#TheSpaceBar® is a blog by Alex and serves as a ride-along journey on his personal quest to learn more about Outer Space-related facts, laws, science, policies, and regulations. 

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Disclaimer: This blog offers no legal advice, is not intended to be a source of legal advice, and does not create an attorney-client relationship. If you need legal advice, please seek out a lawyer directly. I am just a space cadet in this adventure, and after all, space law/policy can be like rocket science.

Much ado about Space Rocks

Much ado about Space Rocks

Time lapse of the night sky over Joshua Tree (Courtesy: Suli Yuan)

Asteroids are our oldest and most numerous cosmic neighbors.
— Carrie Nugent

It’s been a long while since I last went out just to look up at night sky full of dazzling stars. But, I had a chance to do so recently—and while I was night-dreaming, I was also hoping that I would catch a glimpse of a shooting star; but alas, it was, to answer Hamlet, not to be.

However, the thought of shooting stars made me wonder about the myriad of objects out in the sky and the Outer Space beyond. Apart from the stars, satellites, and space debris, there is also a whole family of different space rocks such as comets, asteroids, and meteors. But, it is also at that moment that I realized that I could not tell the difference among each of these types of space rock.

So like any other topic on this blog, I dug into these space rocks and this short post explains, at a basic level, what I have uncovered on this big family of space rocks.

The Big Family of Space Rocks

While all space rocks are made mostly of outer space dust, dirt, and metals, there are five main categories. They are: comets, asteroids, meteoroids, meteors, and meteorites, each distinguished by their own unique features.


Comets are composed of dust, dirt, and rocky materials that are engulfed in a shell containing ice, methane, ammonia, and other compounds. They orbit around the Sun and as they heat up, the shell sublimates (going directly from a solid state into a gaseous state) and forms the coma, an aura-like glow around its mass.

As comets move through Outer Space, the solar winds blow on the comas, forming the comets’ signature trailing tails. This tail is also what gives comet its name: deriving from the Latin word comēta, which comes from a Greek word meaning “wearing long hair.”

Comets’ orbits are highly elliptical. Depending on how long they take to complete an orbit around the Sun, comets are either categorized as long-period comets (taking more than 200 years to complete an orbit) or short-period comets (taking less than 200 years).


Asteroids are made of dust as well as rocky and metal materials. They generally come from the asteroid belt, which is situated between Mars and Jupiter. Asteroids are very much like comets except they don’t have the icy shells to form the coma or the tail. Additionally, asteroids’ orbits are more circular than the elliptical comets’ orbits.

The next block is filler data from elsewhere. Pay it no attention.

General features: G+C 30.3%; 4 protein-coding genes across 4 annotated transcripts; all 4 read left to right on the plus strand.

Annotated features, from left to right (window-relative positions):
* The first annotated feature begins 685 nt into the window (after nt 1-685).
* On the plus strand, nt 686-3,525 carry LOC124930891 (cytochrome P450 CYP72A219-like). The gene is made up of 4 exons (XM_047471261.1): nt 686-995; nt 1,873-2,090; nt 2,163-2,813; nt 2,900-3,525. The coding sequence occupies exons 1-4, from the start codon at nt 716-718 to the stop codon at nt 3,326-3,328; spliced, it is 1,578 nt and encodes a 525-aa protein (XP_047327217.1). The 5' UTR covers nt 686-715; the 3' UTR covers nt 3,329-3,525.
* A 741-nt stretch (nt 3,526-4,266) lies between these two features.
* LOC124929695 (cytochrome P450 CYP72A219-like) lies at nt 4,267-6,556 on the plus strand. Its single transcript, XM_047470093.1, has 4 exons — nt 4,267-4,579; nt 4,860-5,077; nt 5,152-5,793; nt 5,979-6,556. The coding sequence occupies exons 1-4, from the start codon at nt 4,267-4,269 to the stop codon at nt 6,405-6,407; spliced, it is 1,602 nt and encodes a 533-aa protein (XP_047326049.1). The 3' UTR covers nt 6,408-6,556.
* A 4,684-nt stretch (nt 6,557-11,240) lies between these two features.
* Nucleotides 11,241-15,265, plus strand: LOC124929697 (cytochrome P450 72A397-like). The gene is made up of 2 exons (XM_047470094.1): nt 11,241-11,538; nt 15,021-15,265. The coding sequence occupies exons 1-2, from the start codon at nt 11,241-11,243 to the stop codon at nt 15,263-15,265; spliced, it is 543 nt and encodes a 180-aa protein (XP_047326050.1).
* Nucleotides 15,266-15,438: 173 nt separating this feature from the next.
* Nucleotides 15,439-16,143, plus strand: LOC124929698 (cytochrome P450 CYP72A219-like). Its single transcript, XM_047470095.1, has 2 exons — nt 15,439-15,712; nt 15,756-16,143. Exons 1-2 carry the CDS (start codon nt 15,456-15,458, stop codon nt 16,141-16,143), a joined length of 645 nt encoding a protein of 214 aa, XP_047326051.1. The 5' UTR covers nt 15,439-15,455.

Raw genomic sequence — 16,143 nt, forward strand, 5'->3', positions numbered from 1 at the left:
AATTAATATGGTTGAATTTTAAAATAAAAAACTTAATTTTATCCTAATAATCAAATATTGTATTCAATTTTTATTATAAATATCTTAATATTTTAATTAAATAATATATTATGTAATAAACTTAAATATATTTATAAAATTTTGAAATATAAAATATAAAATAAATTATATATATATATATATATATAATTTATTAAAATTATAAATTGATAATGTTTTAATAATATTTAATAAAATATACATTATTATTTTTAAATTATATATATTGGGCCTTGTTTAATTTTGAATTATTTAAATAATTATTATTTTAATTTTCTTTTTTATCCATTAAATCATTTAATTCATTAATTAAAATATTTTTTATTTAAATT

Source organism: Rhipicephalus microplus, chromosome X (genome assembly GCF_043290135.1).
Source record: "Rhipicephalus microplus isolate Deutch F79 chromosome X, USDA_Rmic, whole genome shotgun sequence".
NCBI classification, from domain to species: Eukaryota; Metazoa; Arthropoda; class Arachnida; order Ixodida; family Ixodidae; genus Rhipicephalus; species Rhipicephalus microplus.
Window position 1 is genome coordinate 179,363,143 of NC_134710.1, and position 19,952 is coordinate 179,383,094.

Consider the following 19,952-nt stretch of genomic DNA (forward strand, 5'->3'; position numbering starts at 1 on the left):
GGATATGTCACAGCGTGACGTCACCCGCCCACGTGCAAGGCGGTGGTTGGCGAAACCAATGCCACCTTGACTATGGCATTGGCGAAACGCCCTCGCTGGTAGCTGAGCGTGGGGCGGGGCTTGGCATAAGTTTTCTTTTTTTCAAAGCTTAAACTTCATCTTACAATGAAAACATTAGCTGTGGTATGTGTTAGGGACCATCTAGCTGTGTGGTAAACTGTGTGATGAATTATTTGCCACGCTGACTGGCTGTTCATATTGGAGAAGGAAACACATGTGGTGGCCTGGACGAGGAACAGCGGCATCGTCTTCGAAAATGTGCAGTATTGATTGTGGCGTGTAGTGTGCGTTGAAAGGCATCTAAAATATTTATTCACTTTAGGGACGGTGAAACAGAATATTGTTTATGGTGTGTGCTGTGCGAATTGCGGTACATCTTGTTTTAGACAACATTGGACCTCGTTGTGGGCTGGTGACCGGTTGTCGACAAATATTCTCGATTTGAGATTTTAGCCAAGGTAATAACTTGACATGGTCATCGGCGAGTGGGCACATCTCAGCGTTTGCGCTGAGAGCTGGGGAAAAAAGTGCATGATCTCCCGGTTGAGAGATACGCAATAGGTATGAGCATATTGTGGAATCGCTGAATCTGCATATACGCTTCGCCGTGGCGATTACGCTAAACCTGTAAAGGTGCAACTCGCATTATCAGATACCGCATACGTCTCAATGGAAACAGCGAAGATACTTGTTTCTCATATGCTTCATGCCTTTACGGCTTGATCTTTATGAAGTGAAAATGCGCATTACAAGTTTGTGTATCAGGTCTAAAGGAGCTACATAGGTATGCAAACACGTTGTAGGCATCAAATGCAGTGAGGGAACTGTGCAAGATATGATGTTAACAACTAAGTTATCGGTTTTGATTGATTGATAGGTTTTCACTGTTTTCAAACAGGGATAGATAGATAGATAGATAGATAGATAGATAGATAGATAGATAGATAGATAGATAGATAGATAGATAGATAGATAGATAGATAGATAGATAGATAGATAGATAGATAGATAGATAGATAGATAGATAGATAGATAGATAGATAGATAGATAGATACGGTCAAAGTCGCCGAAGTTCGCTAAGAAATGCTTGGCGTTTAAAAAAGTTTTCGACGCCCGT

Asteroids are usually the focus of disaster movies, and there is general scientific consensus that an asteroid, the Chicxulub Asteroid (named after its impact site), caused the extinction of the dinosaurs. And while the impact threat of an asteroid is real, a comet colliding with Earth is likely to be far more dangerous; this is due to the comet’s highly elliptical orbit, making its earthly impact more direct by coming from a more acute angle. Furthermore, comets can travel at three times the speed of asteroids, making their impact nine times more destructive (as impact energy is based on the square of the impact speed).

However, scientists still consider asteroids to be the greater threat since there are just so many more of them closer to Earth. In fact, the probability of an impact from an asteroid is 100 times greater than that of an impact from a comet of the same size.


Meteoroids are just children of comets or asteroids; they are essentially metal or rocky chunks of each. While most of them originate in the asteroid belt, some do come from the Moon or Mars. In terms of size, meteoroids are bigger than a grain of sand but most are usually millimeters in size.


Meteors are just meteoroids that enter the Earth’s atmosphere. The name “meteor” originated from the Greek word, meteōros, which means “high in the air.” Meteors are more commonly known as “shooting stars,” that flash of light you see in the night sky. This trail of light is the result of a meteor, usually the size of a pebble, burning up in the Earth’s atmosphere.  Hence, meteor showers are just a collection of meteors that have hit the Earth; usually occurring as the Earth passes by a debris field left by a traveling comet.


And last, meteorites are just meteors that do not burn up in the Earth’s atmosphere and actually “lands” on Earth. Because meteorites are very small, they can be very dangerous as they are largely undetectable while traveling at a high rate of speed. But, not a lot of meteorites are in existence since the Earth’s atmosphere does a good job in vaporizing the meteors before they can turn into meteorites.

And so there you have it, a short and simple look at the big family of space rocks orbiting in the greater sky around us.


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